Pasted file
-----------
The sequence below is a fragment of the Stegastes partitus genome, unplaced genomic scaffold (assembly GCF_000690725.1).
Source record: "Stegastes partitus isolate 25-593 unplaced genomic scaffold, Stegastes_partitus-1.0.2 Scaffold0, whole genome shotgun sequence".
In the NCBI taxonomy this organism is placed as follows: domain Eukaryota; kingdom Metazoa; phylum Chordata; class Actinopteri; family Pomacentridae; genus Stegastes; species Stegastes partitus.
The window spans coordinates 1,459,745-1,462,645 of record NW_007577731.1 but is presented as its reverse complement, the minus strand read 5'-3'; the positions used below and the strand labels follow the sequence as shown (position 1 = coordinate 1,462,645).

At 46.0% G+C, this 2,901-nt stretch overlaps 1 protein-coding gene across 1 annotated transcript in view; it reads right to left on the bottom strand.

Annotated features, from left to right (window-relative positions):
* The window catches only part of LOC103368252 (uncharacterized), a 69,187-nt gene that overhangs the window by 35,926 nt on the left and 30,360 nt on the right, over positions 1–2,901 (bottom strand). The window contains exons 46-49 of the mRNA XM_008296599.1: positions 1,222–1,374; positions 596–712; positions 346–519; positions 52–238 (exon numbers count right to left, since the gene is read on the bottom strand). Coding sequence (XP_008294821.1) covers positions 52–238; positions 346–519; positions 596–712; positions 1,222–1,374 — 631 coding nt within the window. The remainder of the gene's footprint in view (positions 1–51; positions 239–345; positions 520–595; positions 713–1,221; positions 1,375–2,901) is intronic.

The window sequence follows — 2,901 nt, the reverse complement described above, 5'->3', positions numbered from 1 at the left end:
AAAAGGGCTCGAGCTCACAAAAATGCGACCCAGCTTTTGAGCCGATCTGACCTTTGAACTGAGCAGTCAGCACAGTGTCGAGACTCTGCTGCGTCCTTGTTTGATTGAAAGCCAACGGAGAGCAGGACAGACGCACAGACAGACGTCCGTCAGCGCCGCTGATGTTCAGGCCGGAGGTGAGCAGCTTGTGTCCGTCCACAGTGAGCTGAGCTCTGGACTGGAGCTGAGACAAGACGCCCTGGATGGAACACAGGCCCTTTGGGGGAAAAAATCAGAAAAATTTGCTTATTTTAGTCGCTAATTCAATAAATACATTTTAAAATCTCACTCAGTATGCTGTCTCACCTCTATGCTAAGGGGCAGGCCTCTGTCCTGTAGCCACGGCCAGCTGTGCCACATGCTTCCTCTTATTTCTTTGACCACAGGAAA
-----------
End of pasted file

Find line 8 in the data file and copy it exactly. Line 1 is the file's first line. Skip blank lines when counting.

The window sequence follows — 2,901 nt, the reverse complement described above, 5'->3', positions numbered from 1 at the left end: